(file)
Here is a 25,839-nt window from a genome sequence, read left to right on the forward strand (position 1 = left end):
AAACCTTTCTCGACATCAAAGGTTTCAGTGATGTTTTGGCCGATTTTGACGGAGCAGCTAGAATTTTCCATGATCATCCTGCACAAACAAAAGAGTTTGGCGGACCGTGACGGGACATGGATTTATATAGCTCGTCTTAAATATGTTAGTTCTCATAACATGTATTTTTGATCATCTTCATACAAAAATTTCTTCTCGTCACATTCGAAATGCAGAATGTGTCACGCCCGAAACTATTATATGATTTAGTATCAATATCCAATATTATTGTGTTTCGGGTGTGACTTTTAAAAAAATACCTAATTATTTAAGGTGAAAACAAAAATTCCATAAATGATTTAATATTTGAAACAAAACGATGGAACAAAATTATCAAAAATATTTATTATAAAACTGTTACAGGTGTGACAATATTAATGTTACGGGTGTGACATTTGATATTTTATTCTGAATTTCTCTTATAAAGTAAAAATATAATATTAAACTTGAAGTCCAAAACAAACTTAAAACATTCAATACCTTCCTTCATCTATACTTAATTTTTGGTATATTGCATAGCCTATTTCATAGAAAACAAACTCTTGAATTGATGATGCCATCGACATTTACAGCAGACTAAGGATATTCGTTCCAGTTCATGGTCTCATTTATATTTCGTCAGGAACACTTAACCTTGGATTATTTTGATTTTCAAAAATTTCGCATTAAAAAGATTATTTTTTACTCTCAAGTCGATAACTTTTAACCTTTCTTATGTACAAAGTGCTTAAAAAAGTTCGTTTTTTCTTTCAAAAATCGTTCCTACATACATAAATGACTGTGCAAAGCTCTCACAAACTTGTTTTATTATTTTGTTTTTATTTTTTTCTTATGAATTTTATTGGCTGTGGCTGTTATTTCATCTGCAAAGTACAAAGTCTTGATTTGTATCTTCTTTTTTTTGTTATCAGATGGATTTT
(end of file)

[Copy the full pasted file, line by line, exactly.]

Here is a 25,839-nt window from a genome sequence, read left to right on the forward strand (position 1 = left end):
AAACCTTTCTCGACATCAAAGGTTTCAGTGATGTTTTGGCCGATTTTGACGGAGCAGCTAGAATTTTCCATGATCATCCTGCACAAACAAAAGAGTTTGGCGGACCGTGACGGGACATGGATTTATATAGCTCGTCTTAAATATGTTAGTTCTCATAACATGTATTTTTGATCATCTTCATACAAAAATTTCTTCTCGTCACATTCGAAATGCAGAATGTGTCACGCCCGAAACTATTATATGATTTAGTATCAATATCCAATATTATTGTGTTTCGGGTGTGACTTTTAAAAAAATACCTAATTATTTAAGGTGAAAACAAAAATTCCATAAATGATTTAATATTTGAAACAAAACGATGGAACAAAATTATCAAAAATATTTATTATAAAACTGTTACAGGTGTGACAATATTAATGTTACGGGTGTGACATTTGATATTTTATTCTGAATTTCTCTTATAAAGTAAAAATATAATATTAAACTTGAAGTCCAAAACAAACTTAAAACATTCAATACCTTCCTTCATCTATACTTAATTTTTGGTATATTGCATAGCCTATTTCATAGAAAACAAACTCTTGAATTGATGATGCCATCGACATTTACAGCAGACTAAGGATATTCGTTCCAGTTCATGGTCTCATTTATATTTCGTCAGGAACACTTAACCTTGGATTATTTTGATTTTCAAAAATTTCGCATTAAAAAGATTATTTTTTACTCTCAAGTCGATAACTTTTAACCTTTCTTATGTACAAAGTGCTTAAAAAAGTTCGTTTTTTCTTTCAAAAATCGTTCCTACATACATAAATGACTGTGCAAAGCTCTCACAAACTTGTTTTATTATTTTGTTTTTATTTTTTTCTTATGAATTTTATTGGCTGTGGCTGTTATTTCATCTGCAAAGTACAAAGTCTTGATTTGTATCTTCTTTTTTTTGTTATCAGATGGATTTT